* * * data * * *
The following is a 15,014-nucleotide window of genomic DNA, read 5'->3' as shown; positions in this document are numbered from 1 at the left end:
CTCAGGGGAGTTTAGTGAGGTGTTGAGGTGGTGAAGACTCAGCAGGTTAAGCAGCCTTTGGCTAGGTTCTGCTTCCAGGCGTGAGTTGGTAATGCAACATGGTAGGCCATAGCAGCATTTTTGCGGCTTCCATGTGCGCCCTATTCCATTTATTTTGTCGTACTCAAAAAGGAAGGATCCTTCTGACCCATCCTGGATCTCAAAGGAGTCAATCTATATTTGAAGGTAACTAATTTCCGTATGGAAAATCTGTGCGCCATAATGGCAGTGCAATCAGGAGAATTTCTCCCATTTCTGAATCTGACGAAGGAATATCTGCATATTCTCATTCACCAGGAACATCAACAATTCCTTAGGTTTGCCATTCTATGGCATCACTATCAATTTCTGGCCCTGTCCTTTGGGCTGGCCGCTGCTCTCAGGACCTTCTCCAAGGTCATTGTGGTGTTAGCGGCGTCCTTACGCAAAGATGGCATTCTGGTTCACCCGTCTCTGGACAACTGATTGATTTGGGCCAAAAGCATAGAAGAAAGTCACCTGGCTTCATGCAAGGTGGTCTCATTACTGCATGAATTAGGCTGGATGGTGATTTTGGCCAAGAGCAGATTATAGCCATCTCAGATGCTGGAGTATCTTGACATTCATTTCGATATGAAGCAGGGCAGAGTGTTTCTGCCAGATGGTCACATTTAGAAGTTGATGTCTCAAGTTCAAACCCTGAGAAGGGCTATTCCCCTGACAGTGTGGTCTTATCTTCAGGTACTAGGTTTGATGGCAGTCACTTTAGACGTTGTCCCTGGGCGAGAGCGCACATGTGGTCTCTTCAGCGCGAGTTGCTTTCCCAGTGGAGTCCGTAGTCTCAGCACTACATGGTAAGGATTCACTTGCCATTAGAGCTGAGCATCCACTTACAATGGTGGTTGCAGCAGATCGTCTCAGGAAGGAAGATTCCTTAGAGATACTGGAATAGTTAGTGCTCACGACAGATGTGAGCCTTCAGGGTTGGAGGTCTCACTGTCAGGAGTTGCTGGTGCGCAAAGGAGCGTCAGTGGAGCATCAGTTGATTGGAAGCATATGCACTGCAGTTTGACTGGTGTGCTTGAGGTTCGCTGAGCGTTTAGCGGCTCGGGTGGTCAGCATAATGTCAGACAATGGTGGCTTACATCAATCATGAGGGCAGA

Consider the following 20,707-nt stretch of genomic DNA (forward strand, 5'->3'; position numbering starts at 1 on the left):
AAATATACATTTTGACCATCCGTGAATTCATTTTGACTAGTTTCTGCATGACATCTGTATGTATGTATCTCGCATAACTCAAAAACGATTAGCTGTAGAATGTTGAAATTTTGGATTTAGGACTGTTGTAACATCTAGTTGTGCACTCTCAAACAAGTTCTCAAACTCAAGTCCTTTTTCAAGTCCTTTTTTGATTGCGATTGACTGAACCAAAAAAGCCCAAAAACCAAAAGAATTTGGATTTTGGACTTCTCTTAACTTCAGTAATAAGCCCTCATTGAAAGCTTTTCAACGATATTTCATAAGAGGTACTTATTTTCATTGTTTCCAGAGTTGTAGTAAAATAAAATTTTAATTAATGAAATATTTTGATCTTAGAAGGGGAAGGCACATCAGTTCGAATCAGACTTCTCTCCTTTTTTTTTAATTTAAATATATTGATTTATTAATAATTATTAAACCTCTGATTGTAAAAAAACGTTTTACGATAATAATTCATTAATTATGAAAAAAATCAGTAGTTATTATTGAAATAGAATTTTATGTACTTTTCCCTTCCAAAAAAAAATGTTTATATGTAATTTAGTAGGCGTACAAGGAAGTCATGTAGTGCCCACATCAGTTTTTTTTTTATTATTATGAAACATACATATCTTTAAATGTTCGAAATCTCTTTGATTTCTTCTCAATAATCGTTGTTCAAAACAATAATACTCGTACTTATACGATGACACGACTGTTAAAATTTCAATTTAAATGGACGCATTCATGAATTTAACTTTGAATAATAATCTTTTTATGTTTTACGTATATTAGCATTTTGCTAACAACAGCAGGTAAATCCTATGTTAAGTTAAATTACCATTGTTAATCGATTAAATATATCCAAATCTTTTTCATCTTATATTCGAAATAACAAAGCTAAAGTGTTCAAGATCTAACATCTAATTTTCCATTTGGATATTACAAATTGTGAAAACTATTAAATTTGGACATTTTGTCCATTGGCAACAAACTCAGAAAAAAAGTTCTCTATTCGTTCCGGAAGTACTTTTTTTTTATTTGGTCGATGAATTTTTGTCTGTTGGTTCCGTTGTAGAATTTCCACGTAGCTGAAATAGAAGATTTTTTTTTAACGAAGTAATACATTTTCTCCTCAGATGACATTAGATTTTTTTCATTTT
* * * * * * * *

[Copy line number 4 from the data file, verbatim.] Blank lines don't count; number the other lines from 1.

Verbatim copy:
AAATATACATTTTGACCATCCGTGAATTCATTTTGACTAGTTTCTGCATGACATCTGTATGTATGTATCTCGCATAACTCAAAAACGATTAGCTGTAGAATGTTGAAATTTTGGATTTAGGACTGTTGTAACATCTAGTTGTGCACTCTCAAACAAGTTCTCAAACTCAAGTCCTTTTTCAAGTCCTTTTTTGATTGCGATTGACTGAACCAAAAAAGCCCAAAAACCAAAAGAATTTGGATTTTGGACTTCTCTTAACTTCAGTAATAAGCCCTCATTGAAAGCTTTTCAACGATATTTCATAAGAGGTACTTATTTTCATTGTTTCCAGAGTTGTAGTAAAATAAAATTTTAATTAATGAAATATTTTGATCTTAGAAGGGGAAGGCACATCAGTTCGAATCAGACTTCTCTCCTTTTTTTTTAATTTAAATATATTGATTTATTAATAATTATTAAACCTCTGATTGTAAAAAAACGTTTTACGATAATAATTCATTAATTATGAAAAAAATCAGTAGTTATTATTGAAATAGAATTTTATGTACTTTTCCCTTCCAAAAAAAAATGTTTATATGTAATTTAGTAGGCGTACAAGGAAGTCATGTAGTGCCCACATCAGTTTTTTTTTTATTATTATGAAACATACATATCTTTAAATGTTCGAAATCTCTTTGATTTCTTCTCAATAATCGTTGTTCAAAACAATAATACTCGTACTTATACGATGACACGACTGTTAAAATTTCAATTTAAATGGACGCATTCATGAATTTAACTTTGAATAATAATCTTTTTATGTTTTACGTATATTAGCATTTTGCTAACAACAGCAGGTAAATCCTATGTTAAGTTAAATTACCATTGTTAATCGATTAAATATATCCAAATCTTTTTCATCTTATATTCGAAATAACAAAGCTAAAGTGTTCAAGATCTAACATCTAATTTTCCATTTGGATATTACAAATTGTGAAAACTATTAAATTTGGACATTTTGTCCATTGGCAACAAACTCAGAAAAAAAGTTCTCTATTCGTTCCGGAAGTACTTTTTTTTTATTTGGTCGATGAATTTTTGTCTGTTGGTTCCGTTGTAGAATTTCCACGTAGCTGAAATAGAAGATTTTTTTTTAACGAAGTAATACATTTTCTCCTCAGATGACATTAGATTTTTTTCATTTT